Also point of note, if Gibralter doesn't belong to the British, it sure as hell doesn't belong to the spanish.
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Howard
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#91
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#91
(Original post by Mr White)
You're too kind. I haven't encountered you before, by the way, but you seem quite enlightened. Here, have some rep - despite the trivial nature of this gesture, it's well-deserved.
Why thank you Sir!
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Jamie
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#92
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#92
(Original post by Eternal Idol)
The first, because our government was a dictatorial one installed by US and UK.

To the second post, that's really crap and I already told you, whenever you want, wherever you want.

ADDING: Maybe he came back a little more idiotic after the war, bad luck.
Are you talking about the Italian government? Surely you of all people should know that they have popular support owing to the stupidity of some of the population.
I mean, how many people would feel happy in knowing that their country's richest man who controls near all media is aso the states most powerful person.
crikey
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Joey_Johns
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#93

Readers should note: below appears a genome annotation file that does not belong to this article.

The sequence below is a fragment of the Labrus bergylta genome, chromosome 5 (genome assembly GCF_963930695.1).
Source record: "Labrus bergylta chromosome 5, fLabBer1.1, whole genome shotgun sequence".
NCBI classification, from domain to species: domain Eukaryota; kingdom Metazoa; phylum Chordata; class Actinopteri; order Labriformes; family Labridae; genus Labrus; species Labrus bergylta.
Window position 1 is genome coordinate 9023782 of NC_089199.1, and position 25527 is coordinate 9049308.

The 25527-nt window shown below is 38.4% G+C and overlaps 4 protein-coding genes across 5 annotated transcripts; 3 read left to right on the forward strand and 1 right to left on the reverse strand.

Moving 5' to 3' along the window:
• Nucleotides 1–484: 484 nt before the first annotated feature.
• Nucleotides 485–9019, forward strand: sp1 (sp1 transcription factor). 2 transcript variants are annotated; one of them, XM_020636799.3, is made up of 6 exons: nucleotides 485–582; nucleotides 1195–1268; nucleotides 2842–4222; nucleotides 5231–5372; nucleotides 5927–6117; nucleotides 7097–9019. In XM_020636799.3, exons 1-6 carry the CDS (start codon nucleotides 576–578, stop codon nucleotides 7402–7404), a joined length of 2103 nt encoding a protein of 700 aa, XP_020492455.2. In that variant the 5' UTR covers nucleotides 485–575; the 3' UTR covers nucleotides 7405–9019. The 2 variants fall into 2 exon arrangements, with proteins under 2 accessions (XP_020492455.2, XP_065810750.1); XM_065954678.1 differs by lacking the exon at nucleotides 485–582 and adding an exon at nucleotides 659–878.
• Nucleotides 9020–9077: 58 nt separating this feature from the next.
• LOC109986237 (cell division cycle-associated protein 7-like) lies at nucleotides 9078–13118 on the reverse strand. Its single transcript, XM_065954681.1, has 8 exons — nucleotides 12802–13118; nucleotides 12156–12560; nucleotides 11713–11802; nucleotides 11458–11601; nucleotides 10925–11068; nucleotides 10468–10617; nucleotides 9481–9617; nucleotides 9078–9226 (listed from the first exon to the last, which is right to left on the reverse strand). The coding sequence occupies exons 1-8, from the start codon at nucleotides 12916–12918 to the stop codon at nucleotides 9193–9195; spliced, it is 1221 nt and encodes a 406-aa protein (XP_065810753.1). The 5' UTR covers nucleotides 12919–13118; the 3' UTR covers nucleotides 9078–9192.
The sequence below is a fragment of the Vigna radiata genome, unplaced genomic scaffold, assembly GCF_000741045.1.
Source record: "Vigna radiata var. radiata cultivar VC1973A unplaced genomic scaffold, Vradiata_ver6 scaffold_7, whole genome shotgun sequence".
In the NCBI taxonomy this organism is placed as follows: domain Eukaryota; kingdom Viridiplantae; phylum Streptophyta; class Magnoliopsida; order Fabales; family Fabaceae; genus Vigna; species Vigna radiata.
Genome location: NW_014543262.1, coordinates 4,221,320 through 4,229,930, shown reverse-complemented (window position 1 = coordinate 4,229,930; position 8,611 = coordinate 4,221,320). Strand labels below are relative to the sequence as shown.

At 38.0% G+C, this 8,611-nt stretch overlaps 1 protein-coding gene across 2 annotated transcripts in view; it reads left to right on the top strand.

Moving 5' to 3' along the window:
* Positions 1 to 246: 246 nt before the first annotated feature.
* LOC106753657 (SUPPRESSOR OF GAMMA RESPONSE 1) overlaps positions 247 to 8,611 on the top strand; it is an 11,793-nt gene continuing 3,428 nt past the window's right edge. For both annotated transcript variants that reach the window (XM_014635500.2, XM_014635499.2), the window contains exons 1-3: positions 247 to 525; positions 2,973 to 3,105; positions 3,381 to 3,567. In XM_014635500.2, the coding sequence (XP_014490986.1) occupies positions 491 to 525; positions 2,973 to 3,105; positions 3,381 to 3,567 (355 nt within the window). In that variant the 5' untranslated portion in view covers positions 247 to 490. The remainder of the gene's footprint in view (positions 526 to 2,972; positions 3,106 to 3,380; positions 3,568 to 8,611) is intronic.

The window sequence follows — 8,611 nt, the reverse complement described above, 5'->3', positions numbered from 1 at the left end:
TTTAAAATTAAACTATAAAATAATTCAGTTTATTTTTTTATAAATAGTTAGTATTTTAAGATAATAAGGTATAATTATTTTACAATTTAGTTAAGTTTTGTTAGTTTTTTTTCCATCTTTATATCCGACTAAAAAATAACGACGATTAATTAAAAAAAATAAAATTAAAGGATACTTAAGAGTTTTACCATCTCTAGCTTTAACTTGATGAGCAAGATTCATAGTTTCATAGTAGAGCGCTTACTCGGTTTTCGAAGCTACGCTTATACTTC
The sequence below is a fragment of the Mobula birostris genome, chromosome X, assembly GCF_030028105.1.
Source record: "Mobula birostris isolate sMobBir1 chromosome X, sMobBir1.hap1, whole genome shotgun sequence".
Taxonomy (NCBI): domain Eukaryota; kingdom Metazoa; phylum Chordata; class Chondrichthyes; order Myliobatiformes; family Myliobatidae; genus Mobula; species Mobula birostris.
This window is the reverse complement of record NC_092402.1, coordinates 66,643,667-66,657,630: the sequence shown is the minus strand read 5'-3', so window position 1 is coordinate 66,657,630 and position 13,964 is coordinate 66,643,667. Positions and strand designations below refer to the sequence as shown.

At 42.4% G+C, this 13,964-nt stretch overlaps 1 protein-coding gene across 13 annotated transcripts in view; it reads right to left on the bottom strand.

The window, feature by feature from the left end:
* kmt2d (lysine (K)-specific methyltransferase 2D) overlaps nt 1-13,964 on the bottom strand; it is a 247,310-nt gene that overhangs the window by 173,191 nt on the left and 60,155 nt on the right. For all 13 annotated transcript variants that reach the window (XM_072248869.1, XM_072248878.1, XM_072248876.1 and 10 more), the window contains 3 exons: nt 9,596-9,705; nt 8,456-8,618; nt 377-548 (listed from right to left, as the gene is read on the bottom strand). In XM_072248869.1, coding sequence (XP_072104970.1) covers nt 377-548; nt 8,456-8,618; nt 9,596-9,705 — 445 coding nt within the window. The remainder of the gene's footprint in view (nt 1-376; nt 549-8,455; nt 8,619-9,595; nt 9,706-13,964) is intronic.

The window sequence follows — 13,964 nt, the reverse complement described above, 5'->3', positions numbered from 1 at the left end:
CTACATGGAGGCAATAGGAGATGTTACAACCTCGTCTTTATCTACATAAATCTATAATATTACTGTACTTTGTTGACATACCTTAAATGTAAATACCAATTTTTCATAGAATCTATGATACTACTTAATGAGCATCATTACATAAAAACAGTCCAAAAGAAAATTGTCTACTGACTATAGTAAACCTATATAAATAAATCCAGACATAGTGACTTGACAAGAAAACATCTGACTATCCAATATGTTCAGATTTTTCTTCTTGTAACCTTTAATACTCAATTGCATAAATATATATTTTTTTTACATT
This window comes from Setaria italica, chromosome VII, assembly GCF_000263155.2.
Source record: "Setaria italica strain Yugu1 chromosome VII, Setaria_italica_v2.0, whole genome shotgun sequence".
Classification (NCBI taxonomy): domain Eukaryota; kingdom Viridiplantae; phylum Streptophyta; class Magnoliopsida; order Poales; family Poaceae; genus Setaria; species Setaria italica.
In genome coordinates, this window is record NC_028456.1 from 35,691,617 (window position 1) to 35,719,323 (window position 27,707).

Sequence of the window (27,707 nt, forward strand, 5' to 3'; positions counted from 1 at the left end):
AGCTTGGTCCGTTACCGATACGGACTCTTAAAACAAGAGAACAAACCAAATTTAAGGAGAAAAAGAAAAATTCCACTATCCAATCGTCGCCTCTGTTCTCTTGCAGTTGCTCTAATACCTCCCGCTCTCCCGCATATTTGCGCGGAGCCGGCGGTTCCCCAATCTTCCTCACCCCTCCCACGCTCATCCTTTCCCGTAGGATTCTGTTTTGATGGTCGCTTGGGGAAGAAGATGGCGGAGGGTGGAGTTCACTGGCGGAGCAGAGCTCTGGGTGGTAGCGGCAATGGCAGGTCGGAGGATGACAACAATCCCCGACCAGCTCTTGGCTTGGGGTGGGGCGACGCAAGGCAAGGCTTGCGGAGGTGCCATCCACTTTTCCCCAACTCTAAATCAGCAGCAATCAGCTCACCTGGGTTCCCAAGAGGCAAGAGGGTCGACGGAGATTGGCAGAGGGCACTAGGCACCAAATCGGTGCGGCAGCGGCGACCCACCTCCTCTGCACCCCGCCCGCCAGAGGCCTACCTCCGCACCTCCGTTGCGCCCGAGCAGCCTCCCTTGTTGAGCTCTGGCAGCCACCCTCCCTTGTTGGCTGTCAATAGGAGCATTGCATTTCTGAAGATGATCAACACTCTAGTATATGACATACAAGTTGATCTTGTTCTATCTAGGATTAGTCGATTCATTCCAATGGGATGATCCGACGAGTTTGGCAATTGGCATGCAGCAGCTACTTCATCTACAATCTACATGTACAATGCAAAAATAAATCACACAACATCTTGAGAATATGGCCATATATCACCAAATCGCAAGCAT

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#93
(Original post by foolfarian)
Actually barbarians referred to the nomadic tribes.
Not strictly true. Its a Greek word and seen as I cant be arsed learning how to put greek into this post I will refrain from doing so. Barbarian roughly means a 'non greek speaker' not a normadic tribe, although obviously a lot of the non greek speakers were normadic.
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EI_123
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#94
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#94
(Original post by Howard)
The Argentines did not distinguish themselves in combat back in 82. Fact.

And, no. I'm not going to fly accross the ****in Atlantic "sort out our differences" I progressed beyond that when I was 15. ******!
It's a great proud to beat a couple of 16/18 year old guys that don't know a **** of war with a trained army. Congratulatoins.

You must be 16 then. You can visit Rome whenever you want and I'll be there.
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Mr White
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#95
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#95
(Original post by foolfarian)
Actually barbarians referred to the nomadic tribes. We had the celts and britons. Who truly pissed off the romans. And the picts of course, our pissed off scottish breatheren.
Yes, the native Britains were quite intimidating to the invading Romans, hence the building of Hadrian's wall. The term 'barbarian' is quite innacurate, in the case of the tribes who sacked Rome (slightly off-topic, I know...). They were mostly cultured people, and, if it wasn't for the Goths' salvaging the libraries of Rome, then the works of Galen, Tibulus, Plato and assorted other ancient scholars would have been forever lost.